Think again, Jagmohan Dalmiya. Keep the Indian field open even while being a global player. By all means do all you can to improve payments and facilities to the have-nots of our cricket in the lower tiers of the Ranji Trophy. Concentrate on restructuring the National Championships and on re-laying our wickets on a scale truly broadbased. So broadbased that the Ranji Trophy once again throws up many more than 20 quality players from whom to take our nitpick. This business of making our players match-fee accountable for their performances sounds great on bond paper. But is flawed in its essence. In the sense that it is calculated to burn a hole only in the pocket of the cloutless newcomer to Test or ODI cricket while not really hurting our run millionaires enjoying sponsored visibility. Dalmiya's Board has said nothing to indicate that payment per player is not going to continue to be at Rs. 180,000 per ODI and Rs. 225,000 per Test. To such base per-match payment to each player (once he has turned out in 50 ODIs or 25 Tests) the Board now merely needs to 'add on'. Add on to Rs. 180,000 or to Rs. 225,000 a sum determined by the number of matches the senior cricketer in question has already played for India. Sunil had urged such added payment on cut-off lines varying from 51 matches to 100; 101 to 150; 151 to 200 - and so on. So scrap the contract idea altogether and integrate the added amount (that the senior should thus ODIwise or Testwise be getting) into the match-fee itself. Only this way could the seasoned ones in the team really be made to feel the pinch of a cut imposed for a downslide.

Having said that, let us always bear in mind that cricket is still only a game. You really cannot expect to put players on a contract and expect them to expand. There is the human factor. Recall the way Sachin (after the West Indies had totalled 501 in the Georgetown Test series opener) uncaringly stroked his way to 73? Only to find his style cramped, from that point, by the way Rahul got Fevi-stuck into his TV-anchor role at the other end. To argue now that Sachin was consequentially dismissed for 79 (136 balls, 13 fours) is neither here in India nor there in Guyana. For, in the grand sum, it was Rahul's bat-in-hand 144 (347 balls, 23 fours) that proved enough of a draw for India to stay the course and win the next Test at Port of Spain. It could be argued that (during the five Tests in the Caribbean against the feeble Windies attack) Rahul, Sourav and Laxman alike failed to seize the striking initiative in the teeth of Sachin's failings (0; 0 & 8; 0) through the core segment of the series. Yet this is but a value judgment being drawn in 1-2 hindsight! Were we not all the way with Rahul, Sourav and Laxman as the three held the West Indies at tele-bay? Until Sachin found his touch afresh with 41 & 83 in the final Sabina Park Test? It is a game that taunts you all the way, Dalmiya. Do not so act now as to get remembered as the Board President who put our freewheeling players in a strait-jacket. Already you have blundered in mindlessly bringing back Shoaib Akhtar as the fastest chucker in the world!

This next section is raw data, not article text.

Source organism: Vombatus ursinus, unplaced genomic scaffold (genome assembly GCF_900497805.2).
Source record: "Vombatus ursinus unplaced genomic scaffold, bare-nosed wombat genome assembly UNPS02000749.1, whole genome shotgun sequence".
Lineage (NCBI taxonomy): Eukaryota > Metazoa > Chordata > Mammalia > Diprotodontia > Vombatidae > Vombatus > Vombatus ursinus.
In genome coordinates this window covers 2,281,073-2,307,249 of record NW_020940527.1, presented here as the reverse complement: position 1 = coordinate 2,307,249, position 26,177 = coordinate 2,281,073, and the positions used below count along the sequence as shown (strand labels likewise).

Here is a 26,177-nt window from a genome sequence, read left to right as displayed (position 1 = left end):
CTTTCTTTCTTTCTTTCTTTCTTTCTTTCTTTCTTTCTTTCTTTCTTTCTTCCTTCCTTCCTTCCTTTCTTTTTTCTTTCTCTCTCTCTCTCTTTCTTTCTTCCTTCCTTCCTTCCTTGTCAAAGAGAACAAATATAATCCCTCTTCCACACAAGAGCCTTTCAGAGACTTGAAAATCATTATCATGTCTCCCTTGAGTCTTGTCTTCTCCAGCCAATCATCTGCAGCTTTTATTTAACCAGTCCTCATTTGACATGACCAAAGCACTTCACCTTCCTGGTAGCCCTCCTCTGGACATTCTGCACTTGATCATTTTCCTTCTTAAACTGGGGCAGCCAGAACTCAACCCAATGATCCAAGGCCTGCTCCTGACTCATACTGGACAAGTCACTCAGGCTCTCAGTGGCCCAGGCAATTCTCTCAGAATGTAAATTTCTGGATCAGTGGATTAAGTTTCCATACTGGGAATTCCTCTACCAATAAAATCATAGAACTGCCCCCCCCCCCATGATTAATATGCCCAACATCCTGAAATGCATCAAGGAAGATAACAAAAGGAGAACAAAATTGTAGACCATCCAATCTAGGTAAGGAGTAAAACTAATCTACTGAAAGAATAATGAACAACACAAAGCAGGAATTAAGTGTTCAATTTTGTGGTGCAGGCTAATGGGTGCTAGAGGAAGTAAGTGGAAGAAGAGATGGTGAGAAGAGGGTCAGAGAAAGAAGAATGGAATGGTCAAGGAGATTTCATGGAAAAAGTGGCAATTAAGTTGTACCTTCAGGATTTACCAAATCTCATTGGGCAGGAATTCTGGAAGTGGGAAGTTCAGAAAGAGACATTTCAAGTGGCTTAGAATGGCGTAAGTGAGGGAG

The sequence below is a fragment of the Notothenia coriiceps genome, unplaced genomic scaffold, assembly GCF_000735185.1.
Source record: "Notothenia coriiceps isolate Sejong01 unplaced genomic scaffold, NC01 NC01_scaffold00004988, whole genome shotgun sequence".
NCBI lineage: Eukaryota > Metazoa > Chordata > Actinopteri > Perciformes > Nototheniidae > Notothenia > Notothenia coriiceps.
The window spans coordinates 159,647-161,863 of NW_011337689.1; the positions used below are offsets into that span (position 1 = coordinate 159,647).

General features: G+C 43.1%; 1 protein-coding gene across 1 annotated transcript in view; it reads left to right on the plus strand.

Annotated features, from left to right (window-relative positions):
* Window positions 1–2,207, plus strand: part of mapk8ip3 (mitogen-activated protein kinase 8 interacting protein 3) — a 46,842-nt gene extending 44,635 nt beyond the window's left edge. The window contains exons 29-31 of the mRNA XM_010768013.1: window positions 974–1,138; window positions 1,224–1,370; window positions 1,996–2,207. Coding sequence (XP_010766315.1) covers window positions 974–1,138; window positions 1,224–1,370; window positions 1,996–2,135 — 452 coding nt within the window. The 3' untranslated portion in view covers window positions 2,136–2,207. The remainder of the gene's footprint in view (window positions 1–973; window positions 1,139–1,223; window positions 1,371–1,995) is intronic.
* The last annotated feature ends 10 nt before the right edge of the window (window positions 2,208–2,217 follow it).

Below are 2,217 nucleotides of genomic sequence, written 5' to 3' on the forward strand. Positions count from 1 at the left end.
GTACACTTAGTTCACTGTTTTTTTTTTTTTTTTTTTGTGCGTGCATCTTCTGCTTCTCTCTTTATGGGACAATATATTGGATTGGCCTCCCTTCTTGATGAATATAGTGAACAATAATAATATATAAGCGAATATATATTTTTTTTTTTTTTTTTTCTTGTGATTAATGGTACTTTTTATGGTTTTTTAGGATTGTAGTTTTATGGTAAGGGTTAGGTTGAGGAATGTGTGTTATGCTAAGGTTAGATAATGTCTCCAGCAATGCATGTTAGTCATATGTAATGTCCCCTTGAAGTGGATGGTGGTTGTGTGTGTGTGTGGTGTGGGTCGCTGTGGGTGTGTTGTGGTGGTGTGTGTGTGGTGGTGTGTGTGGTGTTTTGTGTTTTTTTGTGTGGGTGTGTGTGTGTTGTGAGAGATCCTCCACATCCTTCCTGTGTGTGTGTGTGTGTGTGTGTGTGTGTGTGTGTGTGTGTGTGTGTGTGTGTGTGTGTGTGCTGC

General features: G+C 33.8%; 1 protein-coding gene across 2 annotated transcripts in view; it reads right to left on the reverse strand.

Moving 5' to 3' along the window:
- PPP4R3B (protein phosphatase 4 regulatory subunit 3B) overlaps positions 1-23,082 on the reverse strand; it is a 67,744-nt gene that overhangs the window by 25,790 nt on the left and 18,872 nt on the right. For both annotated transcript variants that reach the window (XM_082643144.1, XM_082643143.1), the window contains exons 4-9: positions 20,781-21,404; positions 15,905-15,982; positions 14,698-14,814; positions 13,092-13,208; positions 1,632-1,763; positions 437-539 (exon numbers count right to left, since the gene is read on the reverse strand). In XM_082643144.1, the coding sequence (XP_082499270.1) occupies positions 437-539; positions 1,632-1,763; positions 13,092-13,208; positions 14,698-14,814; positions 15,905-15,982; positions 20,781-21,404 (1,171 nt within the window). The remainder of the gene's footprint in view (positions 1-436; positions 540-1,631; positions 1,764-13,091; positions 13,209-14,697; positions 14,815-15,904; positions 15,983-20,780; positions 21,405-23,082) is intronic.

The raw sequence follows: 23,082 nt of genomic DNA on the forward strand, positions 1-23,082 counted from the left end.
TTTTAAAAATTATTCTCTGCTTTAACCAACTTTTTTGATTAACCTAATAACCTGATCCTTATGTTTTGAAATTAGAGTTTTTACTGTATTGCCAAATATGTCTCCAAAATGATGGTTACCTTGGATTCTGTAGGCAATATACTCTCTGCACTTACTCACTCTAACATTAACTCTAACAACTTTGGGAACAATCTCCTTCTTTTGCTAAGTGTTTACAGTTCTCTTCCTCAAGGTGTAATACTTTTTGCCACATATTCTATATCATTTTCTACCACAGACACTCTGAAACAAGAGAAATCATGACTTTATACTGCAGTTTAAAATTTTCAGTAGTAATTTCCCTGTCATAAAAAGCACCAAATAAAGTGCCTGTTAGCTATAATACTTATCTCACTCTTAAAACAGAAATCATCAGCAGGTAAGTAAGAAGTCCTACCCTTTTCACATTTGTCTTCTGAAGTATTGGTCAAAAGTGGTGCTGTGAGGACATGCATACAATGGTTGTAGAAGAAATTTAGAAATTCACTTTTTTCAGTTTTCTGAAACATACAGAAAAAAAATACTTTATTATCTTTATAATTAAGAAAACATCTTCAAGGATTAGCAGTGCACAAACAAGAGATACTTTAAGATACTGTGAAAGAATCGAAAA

Looking to the erratic way Sourav's India habitually performs, lay viewers are not going to be overly impressed as they learn that each one of our players today gets Rs. 180,000 for an ODI and Rs. 225,000 for a Test. Over and above that, to hand (to a select few) annual contracts (going up to Rs. 600,000) is hardly a proposal likely to meet with public approval. Better therefore would it be for the established performers in the team to settle for a graded system by which they get proportionately more (for each ODI or Test) than what the freshers in the side collect. That would be recognition of seniority on the spot -- rather than at the end of a possibly 'non-extending' year.

Let our seniors always remember that, as India became independent on August 15, 1947, our players (with no Test nation overkeen then to play us!) were given a 'first-class' pay-rise! A rise by which 'calibre' performers like Vijay Hazare, Lala Amarnath and Vinoo Mankad had their match allowance raised to Rs. 6 per day for each of the three days of the Ranji Trophy game! Plus Rs. 6 for the day before the match, another Rs. 6 for the day after the game. Thus Rs. 30 was the maximum that a Vijay Hazare could then hope to collect for representing Baroda in the Ranji Trophy. Plus a Vijay Hazare was allowed to travel only second class by train! During such second-class progress, Vijay Hazare was paid the full Rs. 6 only if the journey extended beyond 12 hours. (Just Rs. 3 if the destination was reached in lesser time!) Out of that Rs. 6, Vijay Hazare had to buy his own breakfast, lunch and dinner on the train. For a Test match, even a Vijay Hazare then got Rs. 100 - no more, no less. A point for Dalmiya and his Board to ponder as all play and no worth makes our team prominent, right now, only among the weaker bidders for the World Cup in February 2003.